The effects of the quake were felt for more than 1,200 miles (1,930 km), but it hit hardest in Gujarat state.
In Ahmedabad alone, 40 to 50 high-rise buildings were toppled by the quake and some 14,000 people, mostly suffering broken bones and cuts, have jammed the city's hospitals.
Once a prosperous town of 150,000, Bhuj - in India's Gujarat state - has been almost completely flattened.
Rescuers are using everything from high-tech equipment to their bare hands to detect the tiniest vibrations that might indicate survivors buried under piles of rubble and debris.
As rescue work ground on into a third straight day, relatives of the thousands missing remain huddled around what remains of their homes.
"I want my son back. Why can't they do something?" cried one survivor whose 16-year old child was buried somewhere under the rubble.
Other survivors have been blaming the authorities for failing to enforce construction standards, with many saying help from the government was too slow in coming when the quake first hit.
In the city of Ahmedabad, local residents said it was left to them to launch the rescue effort.
"We private citizens have arranged for this single crane," said Ashok Patel, a bank manager. "We need at least another two cranes, but who will listen to us?"
Most Gujarat state officials were attending a military parade for Republic Day on Friday, a commemoration of the adoption of India's constitution in 1950.
"We lost precious hours soon after the earthquake," said survivor Dhrumal Vaidya. "Every state government officer we called was away at a parade. Even police came six hours after the quake."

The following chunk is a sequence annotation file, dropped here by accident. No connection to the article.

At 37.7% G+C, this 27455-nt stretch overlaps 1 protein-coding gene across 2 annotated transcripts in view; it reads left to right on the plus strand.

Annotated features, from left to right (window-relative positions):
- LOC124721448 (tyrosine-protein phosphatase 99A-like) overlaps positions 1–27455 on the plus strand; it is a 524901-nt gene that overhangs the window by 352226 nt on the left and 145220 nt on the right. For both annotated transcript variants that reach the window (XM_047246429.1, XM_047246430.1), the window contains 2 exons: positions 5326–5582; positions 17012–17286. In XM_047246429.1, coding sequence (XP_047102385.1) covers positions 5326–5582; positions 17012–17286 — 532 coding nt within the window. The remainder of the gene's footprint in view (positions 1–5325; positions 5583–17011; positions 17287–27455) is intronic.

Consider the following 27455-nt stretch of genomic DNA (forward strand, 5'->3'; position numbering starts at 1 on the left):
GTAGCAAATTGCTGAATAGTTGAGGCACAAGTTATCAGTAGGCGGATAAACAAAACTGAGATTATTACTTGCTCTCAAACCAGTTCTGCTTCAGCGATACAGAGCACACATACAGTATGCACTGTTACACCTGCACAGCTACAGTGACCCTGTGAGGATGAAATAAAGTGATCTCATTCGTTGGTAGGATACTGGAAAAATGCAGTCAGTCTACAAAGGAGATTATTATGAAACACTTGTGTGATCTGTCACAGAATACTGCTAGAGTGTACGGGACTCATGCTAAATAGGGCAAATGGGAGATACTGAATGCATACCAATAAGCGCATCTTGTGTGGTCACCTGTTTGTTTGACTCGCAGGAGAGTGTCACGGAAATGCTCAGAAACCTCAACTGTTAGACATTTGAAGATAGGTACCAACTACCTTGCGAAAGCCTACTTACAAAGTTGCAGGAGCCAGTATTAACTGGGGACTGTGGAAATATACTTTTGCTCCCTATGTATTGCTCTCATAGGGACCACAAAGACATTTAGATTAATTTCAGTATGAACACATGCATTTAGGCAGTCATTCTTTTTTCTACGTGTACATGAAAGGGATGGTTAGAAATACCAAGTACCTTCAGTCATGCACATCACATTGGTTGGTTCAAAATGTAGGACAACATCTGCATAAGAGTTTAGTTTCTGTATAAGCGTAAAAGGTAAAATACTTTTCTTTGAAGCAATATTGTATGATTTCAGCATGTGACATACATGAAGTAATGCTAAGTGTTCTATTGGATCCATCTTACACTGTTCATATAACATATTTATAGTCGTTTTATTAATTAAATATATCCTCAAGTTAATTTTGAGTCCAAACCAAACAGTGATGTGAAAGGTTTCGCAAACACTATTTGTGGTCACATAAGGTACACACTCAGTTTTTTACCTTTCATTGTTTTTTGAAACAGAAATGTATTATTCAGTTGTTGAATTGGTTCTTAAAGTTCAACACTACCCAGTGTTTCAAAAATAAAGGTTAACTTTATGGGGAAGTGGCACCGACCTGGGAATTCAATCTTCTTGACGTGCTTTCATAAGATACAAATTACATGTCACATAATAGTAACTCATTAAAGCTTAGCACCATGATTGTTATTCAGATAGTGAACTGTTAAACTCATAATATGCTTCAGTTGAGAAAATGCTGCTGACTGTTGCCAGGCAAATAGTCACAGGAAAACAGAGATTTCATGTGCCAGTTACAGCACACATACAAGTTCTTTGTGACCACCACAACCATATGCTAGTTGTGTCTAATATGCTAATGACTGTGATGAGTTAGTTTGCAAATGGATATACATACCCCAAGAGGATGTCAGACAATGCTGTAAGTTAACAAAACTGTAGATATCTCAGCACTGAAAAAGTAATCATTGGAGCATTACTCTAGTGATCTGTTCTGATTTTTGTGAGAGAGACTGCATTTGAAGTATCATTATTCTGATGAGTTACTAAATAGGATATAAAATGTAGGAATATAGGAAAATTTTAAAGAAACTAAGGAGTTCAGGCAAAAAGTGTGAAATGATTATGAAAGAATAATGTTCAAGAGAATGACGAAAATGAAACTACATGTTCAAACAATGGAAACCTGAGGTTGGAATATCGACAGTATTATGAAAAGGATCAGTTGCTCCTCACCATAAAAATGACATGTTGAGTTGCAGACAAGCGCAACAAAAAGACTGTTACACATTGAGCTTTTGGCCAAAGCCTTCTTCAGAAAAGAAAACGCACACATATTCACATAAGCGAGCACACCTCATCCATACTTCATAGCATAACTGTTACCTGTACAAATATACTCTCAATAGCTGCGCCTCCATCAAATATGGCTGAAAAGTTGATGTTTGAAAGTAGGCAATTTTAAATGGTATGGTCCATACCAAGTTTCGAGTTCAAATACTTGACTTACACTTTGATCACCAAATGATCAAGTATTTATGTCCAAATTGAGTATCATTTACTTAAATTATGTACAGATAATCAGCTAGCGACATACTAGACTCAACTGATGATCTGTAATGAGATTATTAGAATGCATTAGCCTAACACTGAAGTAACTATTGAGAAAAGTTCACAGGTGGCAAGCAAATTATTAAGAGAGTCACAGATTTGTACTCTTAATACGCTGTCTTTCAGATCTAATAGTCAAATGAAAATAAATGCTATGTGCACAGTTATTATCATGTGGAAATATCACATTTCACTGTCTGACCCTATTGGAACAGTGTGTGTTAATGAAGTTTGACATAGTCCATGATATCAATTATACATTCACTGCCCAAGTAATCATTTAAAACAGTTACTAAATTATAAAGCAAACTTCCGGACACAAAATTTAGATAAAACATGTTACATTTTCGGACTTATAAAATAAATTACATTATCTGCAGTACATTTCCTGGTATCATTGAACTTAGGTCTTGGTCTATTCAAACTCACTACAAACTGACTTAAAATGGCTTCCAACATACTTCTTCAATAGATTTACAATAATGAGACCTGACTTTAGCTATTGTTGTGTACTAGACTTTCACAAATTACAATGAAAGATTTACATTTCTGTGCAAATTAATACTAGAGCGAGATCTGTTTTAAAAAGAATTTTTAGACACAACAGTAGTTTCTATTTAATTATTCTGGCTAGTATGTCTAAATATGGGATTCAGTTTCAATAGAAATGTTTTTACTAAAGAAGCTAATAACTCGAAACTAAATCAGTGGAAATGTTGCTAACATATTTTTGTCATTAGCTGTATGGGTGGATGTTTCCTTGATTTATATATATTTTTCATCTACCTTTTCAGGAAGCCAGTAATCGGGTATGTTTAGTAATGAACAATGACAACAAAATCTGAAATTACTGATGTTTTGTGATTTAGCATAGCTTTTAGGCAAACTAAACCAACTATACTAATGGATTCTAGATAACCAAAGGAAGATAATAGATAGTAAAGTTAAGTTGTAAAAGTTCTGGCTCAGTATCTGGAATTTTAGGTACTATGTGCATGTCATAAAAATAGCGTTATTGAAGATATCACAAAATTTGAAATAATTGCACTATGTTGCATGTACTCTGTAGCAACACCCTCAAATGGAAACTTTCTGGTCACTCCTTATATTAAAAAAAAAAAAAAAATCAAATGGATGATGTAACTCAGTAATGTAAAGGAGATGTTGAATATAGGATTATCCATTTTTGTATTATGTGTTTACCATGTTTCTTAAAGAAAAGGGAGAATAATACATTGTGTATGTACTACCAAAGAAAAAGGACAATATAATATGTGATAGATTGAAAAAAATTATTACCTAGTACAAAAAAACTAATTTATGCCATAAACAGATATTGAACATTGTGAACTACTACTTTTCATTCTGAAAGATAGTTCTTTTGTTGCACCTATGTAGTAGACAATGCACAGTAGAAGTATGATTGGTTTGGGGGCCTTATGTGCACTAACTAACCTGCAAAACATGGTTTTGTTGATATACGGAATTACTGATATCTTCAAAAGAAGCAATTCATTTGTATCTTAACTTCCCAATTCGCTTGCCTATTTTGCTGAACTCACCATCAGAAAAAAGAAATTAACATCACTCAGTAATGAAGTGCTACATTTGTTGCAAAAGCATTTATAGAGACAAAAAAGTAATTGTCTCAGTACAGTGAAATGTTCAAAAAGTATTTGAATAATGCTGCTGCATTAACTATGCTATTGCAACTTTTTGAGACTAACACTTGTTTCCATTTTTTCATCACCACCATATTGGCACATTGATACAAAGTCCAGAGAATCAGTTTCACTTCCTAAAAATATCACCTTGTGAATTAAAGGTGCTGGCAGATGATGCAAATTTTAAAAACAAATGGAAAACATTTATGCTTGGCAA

However, Gujarat Chief minister Keshubahi Patel has rejected the criticisms level against his officials.
"I organized the officials at the parade itself and we got down to work. But an earthquake is not a cyclone," he said. "We were not forewarned."
Since the quake struck, funeral pyres have been burning night and day, with dazed survivors sleeping outside in fear of more aftershocks.
Officials say further strong tremors could last for at least a few more days, bringing down buildings already weakened by the quake.
On Sunday, an aftershock with a magnitude of 6 sent many running into the streets fearing a repeat of Friday's horror. It was the largest of nearly 300 aftershocks so far.
India tends to quake survivors
U.S. Geological Survey
U.S. 'ready to talk' with N. Korea
Death toll nears 1,000 in South Asia's cold spell
IAEA: Year for Iraq inspections
U.S. doubles forces in Persian Gulf
Mugabe resignation offer proposed
OPEC to raise daily oil output
N. Y. plans to heal skyline
Stocks rise on Case departure
Lieberman's presidential announcement today
New arrests may be linked to UK ricin scare
Jordan says farewell for the third time
Shaq could miss playoff game for child's birth
Ex-USOC official says athletes bent drug rules
|Back to the top||
© 2003 Cable News Network LP, LLLP.
A Time Warner Company. All Rights Reserved.
Terms under which this service is provided to you.
Read our privacy guidelines. Contact us.